UK: Ignorance Isn’t Bliss: Recent Trends In Disclosure: No Change?

Last Updated: 14 February 2011
Article by Richard Langley

The following article was originally published in The New Law Journal on 14th January 2011. The author is Richard Langley, Head of Litigation & Dispute Resolution at Bircham Dyson Bell.

In a recent lecture to the London Solicitors Litigation Association, Charles Hollander QC suggested that Lord Woolf's attempt to reduce the amount of disclosure had been generally ignored.

Under CPR standard disclosure, a party is only required to disclose documents a) on which they rely and b) which adversely affect or support any party's case. This was a radical shift from the pre-CPR position (governed by the Peruvian Guano case) where discovery extended to all relevant documents including documents which might lead to a train of enquiry enabling a party to advance their case or damage that of their opponent. However, in practice, most parties are still disclosing all documents of any relevance to the issues and the Court of Appeal has made some strong criticisms of solicitors for failing to change their ways.

In Nichia Corporation v Argos Limited [2007] EWCA Civ 741, Jacob LJ said (at [46]): "It is wrong just to disclose a mass of background documents which do not really take the case one way or another, and there is a real vice in doing so: it compels the mass reading by the lawyers on the other side, and is followed usually by the importation of the documents into the whole case thereafter - hence trials bundles, most of which are never looked at."

Charles Hollander suggested that the problem was the innate conservatism of solicitors. Surely that cannot be a sufficient explanation? The reason is far more likely to be that raised (albeit then scorned at) by Lord Justice Rix in the Nichia case (at [72]): "I fear that litigants and their lawyers are paying mere lip service to the change of regime from Peruvian Guano discovery to standard disclosure. It is suggested nevertheless that it is cheaper to look for and disclose everything, than to carry out the reasonable search required; and that even so the cost is likely to be enormous. I am reluctant to accept these suggestions, particularly in the absence of evidence, for they seem to me to fly in the face of the new regime."

It is unrealistic to expect a party to incur costs tailoring their disclosure in order to save their opponent the cost of reviewing it all. And to compound the problem, further costs are bound to be incurred when the opponent enquires as to why relevant documents appear to have been omitted; and is understandably sceptical about the reliability of an assurance that those documents have been reviewed and, albeit relevant to the issues, are not required to be disclosed under standard disclosure.

Multiple problems

The development of e-disclosure has not altered the underlying problem, merely multiplied it. The response has been the new Practice Direction 31B. In itself, this is an impressive (and very useful) piece of work, but it will not lead to a saving of costs. On the contrary, it introduces another layer to the litigation process. It guides solicitors as to how to conduct a more or less total search of all available data sources. It gives us ideas to look for documents in places where we may not have ventured before. It obliges us to engage with opponents to agree which of those sources will be searched and which search terms will be applied. And it supplies the receiving party with new ammunition for complaining that a party has not complied with its obligations under the CPR. All this takes time and will undoubtedly make ordinary litigation more expensive.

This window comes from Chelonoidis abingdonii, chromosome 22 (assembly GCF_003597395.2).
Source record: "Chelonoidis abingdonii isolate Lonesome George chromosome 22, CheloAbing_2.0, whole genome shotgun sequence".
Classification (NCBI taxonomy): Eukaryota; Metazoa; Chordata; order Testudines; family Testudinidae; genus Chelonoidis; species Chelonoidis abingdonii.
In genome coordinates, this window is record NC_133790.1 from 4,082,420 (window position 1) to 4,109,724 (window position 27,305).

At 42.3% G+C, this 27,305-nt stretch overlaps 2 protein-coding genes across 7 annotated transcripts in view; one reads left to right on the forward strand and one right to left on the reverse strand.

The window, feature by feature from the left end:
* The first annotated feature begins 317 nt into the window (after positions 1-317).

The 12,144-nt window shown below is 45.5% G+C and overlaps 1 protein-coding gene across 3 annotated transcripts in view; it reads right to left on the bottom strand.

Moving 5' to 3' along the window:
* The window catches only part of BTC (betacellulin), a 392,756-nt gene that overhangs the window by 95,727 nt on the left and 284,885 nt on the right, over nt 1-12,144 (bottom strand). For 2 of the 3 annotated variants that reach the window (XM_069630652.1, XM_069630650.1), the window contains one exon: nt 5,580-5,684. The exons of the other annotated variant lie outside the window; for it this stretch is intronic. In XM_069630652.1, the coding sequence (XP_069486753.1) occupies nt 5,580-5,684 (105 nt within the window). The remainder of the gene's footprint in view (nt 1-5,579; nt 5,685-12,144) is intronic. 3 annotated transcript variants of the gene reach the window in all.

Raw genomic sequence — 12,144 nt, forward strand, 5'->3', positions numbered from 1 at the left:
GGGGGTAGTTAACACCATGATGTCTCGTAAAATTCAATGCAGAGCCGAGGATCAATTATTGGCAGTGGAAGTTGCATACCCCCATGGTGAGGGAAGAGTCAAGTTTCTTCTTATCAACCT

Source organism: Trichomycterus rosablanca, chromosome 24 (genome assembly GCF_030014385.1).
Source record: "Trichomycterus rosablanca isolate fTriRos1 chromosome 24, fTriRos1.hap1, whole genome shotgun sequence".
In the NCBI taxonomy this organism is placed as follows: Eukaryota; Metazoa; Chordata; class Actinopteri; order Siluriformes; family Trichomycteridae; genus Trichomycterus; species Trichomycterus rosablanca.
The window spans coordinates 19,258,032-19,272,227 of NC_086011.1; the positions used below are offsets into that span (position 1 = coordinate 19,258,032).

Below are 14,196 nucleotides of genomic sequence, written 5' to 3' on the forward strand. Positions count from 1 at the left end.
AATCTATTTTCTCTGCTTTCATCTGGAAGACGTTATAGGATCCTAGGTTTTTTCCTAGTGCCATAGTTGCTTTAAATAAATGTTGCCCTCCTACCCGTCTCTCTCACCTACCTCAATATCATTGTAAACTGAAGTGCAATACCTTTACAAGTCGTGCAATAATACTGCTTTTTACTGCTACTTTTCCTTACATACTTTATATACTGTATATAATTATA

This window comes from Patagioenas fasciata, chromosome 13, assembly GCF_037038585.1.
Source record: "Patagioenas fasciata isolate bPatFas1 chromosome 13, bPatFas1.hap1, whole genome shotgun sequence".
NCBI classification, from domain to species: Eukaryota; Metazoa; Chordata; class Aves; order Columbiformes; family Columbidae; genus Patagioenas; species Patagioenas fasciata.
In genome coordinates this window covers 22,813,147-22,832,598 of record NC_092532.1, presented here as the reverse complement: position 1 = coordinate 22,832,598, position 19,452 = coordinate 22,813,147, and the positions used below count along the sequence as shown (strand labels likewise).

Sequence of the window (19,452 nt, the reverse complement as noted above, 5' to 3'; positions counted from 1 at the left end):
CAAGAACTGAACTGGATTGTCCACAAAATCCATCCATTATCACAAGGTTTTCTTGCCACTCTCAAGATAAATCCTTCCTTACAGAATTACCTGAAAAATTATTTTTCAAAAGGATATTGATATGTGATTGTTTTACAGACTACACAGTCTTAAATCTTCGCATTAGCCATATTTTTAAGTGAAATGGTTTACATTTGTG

There is only one effective solution to this problem and it is an uncomfortable one: abolish standard disclosure altogether. The Woolf reforms have shown us that the only procedural reforms that save costs are those that abolish process rather than add to it.

That is why the new regime being piloted in the Patents County Court is so interesting. Among a raft of other procedures curtailed or abolished, standard disclosure will not apply. Disclosure will only be ordered for specific and identified issues; and only if the evidential benefit justifies the cost. If these changes prove effective, they could be extended to all forms of litigation in the county courts.

Smoking gun

No doubt this will lead to injustices. The smoking gun that is occasionally uncovered by disclosure may remain hidden, but that is the price to pay in order to provide affordable justice for the vast majority of litigants.

Lord Justice Jackson rightly recognised that there should be no question of abolishing standard disclosure in large commercial cases (where huge disclosure costs will not necessarily be disproportionate to what is at stake). He endorsed a proposal for a new additional procedure (known as the "menu option") which will involve parties producing a report describing the nature and location of the documents that may exist and may be relevant and then meeting to agree what disclosure order should be made, all in advance of the Case Management Conference.

Worryingly, Jackson LJ has proposed extending the menu option beyond large commercial cases to all other actions. However well intentioned, he has missed a trick here. The result will inevitably be more costs as the parties pore over the ingredients, consider the menu and argue over what to choose.

Costs will only be saved when the default provision is no disclosure - the experiment in the Patents County Court should demonstrate whether this is indeed the case.

The content of this article is intended to provide a general guide to the subject matter. Specialist advice should be sought about your specific circumstances.

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